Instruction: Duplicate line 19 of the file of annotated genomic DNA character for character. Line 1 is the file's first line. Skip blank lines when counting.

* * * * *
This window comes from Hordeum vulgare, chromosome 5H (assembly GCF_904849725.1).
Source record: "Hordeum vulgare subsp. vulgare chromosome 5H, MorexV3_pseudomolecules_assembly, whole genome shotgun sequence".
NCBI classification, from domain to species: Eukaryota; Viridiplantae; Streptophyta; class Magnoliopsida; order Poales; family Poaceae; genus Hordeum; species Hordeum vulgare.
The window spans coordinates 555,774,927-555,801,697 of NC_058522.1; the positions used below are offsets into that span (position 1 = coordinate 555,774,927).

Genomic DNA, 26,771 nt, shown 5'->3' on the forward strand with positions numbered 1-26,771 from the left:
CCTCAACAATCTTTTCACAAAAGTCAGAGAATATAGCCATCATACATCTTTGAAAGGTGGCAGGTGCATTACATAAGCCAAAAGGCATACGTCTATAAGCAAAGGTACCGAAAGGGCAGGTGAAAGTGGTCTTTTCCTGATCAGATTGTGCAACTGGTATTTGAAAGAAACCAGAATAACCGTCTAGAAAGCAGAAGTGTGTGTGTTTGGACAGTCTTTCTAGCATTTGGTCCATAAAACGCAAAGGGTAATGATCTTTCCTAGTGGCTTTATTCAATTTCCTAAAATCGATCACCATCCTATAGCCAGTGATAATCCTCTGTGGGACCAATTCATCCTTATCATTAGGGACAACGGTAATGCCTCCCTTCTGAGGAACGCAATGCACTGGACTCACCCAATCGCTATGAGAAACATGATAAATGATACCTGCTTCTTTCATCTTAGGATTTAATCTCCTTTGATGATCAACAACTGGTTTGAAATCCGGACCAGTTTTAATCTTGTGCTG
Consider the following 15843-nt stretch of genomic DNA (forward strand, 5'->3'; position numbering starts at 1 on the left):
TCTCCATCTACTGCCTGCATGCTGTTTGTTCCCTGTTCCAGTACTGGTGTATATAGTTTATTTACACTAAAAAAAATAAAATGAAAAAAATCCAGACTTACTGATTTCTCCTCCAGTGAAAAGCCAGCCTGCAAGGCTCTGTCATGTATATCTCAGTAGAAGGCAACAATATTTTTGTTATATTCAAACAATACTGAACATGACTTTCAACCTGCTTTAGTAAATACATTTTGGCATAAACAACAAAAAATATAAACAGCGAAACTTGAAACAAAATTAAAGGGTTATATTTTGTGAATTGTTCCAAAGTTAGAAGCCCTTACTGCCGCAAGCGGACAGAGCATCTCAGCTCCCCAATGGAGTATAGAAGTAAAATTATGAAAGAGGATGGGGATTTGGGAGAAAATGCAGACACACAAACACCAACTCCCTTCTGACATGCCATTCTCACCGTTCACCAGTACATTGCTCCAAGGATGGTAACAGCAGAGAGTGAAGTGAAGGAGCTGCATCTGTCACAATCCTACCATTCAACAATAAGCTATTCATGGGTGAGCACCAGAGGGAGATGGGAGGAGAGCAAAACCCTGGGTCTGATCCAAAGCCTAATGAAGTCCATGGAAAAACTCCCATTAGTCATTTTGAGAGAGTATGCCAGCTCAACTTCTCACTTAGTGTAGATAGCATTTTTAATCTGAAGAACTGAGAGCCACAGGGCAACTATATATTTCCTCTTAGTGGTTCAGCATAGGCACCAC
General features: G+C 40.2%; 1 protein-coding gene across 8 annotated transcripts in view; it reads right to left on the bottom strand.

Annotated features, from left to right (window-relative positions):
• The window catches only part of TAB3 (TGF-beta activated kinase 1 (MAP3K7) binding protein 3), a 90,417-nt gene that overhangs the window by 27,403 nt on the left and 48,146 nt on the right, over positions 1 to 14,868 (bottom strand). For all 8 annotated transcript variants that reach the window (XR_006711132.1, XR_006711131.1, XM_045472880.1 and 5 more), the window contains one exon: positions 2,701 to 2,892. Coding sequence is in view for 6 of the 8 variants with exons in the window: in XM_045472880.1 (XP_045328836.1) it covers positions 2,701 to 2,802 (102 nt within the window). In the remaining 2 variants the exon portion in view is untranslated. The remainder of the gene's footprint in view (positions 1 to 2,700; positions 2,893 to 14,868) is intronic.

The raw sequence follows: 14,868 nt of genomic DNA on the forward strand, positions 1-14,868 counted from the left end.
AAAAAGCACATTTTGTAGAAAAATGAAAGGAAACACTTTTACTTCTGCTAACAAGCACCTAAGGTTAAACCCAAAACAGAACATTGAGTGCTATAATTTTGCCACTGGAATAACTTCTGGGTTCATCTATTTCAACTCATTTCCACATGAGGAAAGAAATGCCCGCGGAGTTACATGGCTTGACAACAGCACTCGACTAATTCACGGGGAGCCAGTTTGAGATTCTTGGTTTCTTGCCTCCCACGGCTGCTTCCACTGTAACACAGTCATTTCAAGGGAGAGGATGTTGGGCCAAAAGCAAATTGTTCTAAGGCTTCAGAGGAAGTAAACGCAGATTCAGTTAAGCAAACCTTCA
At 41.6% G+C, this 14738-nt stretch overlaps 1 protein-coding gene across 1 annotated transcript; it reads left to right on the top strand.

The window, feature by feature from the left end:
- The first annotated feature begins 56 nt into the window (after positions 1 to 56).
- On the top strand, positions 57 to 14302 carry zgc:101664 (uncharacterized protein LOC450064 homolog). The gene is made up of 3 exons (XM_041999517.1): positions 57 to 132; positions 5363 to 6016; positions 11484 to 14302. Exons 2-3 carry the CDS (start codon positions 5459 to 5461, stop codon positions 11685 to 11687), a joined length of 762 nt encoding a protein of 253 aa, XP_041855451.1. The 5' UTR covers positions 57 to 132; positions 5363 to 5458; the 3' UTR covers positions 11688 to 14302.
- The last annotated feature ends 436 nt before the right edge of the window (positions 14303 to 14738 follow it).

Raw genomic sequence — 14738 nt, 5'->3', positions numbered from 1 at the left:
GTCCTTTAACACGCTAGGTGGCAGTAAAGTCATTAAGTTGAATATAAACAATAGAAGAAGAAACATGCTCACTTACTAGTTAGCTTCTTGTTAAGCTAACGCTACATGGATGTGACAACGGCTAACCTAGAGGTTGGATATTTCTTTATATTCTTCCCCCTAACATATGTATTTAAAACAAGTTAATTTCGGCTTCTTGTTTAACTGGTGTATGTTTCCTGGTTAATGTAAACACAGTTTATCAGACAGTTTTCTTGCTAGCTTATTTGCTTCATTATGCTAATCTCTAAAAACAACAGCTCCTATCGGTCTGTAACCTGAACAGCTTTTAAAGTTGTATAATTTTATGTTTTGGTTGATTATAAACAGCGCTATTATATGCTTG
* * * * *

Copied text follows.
Raw genomic sequence — 14738 nt, 5'->3', positions numbered from 1 at the left: